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Probably could not be made the year before or the year after...
... given its subject matter. This is not a precode at all. Rather it is the filmed version of a 1928 play that made perfect sense in the roaring 20's. This film could not be made before 1930 because sound films hadn't evolved to the point where dialogue and movement could be shown as they are here. It could not be made after 1930 for several years (It was filmed again in 1938) because depression era audiences would simply be befuddled at a young woman (Ann Harding as Linda) who is so unhappy and bored with her rich lifestyle while many in the audience would just want to know when they are going to eat again.
The story revolves around a rich young woman, Julia Seton (Mary Astor), who is returning home with her fiancé (Robert Ames as Johnny Case), whom she has known for only ten days. The Setons are terribly rich - I mean how many homes have elevators in 1930? - and they are divided into two groups. The stodgy business centric part of the family that runs things headed by patriarch Edward Seton (William Holden - no not THAT William Holden), and the unhappy Setons who seemed trapped on a merry go round from which they cannot get off. These are Julia's two siblings, Ned (Monroe Owsley) who drinks heavily to deal with the fact that he has no say in his own life, and Linda (Ann Harding), free in spirit but not in deed.
Johnny has a strange idea of how to live his life. He has been buying some stocks and as soon as he gets enough money together, he wants to go on "holiday". He wants the retirement part of his life to be when he is young, not just to have fun but to make sure that what he does for the rest of his life is what he really wants to do. Linda thinks this idea is grand, but fiancée Julia just thinks this is a goofy notion from which she can eventually distract him.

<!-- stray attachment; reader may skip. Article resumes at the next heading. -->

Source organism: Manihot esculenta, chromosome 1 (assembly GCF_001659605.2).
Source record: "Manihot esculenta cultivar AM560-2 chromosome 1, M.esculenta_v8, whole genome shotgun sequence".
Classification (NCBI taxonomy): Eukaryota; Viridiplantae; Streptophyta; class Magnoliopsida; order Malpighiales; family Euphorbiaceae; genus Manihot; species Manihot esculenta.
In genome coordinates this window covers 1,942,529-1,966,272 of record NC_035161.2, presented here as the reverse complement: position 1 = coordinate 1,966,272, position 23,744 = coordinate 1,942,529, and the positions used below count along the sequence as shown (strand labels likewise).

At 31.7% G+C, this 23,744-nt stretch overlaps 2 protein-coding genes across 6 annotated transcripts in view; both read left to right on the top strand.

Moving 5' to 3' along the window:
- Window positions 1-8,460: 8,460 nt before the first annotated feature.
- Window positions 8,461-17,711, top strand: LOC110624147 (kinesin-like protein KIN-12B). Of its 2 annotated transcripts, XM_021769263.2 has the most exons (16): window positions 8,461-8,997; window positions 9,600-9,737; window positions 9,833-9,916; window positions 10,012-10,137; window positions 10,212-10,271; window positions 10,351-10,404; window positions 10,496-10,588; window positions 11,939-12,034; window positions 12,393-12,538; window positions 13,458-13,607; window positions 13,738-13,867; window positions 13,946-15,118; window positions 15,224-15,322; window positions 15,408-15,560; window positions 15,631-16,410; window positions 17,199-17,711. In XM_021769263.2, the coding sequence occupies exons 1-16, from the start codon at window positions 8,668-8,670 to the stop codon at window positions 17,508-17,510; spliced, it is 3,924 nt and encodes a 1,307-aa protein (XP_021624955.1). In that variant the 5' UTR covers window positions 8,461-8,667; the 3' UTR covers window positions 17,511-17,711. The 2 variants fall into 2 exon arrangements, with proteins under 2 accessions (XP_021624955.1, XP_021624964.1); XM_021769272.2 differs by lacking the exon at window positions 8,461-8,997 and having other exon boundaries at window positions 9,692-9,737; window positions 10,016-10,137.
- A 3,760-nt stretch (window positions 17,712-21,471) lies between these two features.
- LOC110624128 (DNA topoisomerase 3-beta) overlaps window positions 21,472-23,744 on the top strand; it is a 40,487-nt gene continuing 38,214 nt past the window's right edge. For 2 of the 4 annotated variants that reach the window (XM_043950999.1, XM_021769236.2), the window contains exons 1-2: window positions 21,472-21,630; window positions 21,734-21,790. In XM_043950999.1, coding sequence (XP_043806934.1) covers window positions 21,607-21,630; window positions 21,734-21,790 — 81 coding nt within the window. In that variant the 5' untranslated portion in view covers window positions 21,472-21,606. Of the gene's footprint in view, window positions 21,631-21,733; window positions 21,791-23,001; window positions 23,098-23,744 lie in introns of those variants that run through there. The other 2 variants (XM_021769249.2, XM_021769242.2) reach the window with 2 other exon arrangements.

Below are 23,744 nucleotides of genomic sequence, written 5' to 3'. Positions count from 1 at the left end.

You'll notice that from the moment they arrive, Johnny seems to spend all of his time conversing with Linda and that Julia spends most of her time conversing with her "bucks on the brain" Dad. Complications ensue.
Ann Harding does have some dialogue and over the top moments that only someone as regal as she could pull off. Lots of actresses would have looked silly going on and on about how the playroom was the only place in the family mansion in which she was ever happy. Plus, she is making a BIG leap of faith in her final decision in the film. It is easy to see why Katharine Hepburn was cast to play Linda in the 1938 remake - they have very similar acting styles.
Let me also compliment Mary Astor's acting here. As both Johnny's fiancée and her father's daughter you are never quite sure where she is coming from up to the very end.
Edward Everett Hornton and Hedda Hopper have a small but crucial role as a couple who are friends of Linda and have a sense of humor that most of the stodgy Setons do not appreciate, but are needed to show that Linda does at least have some allies in her life. Highly recommended.
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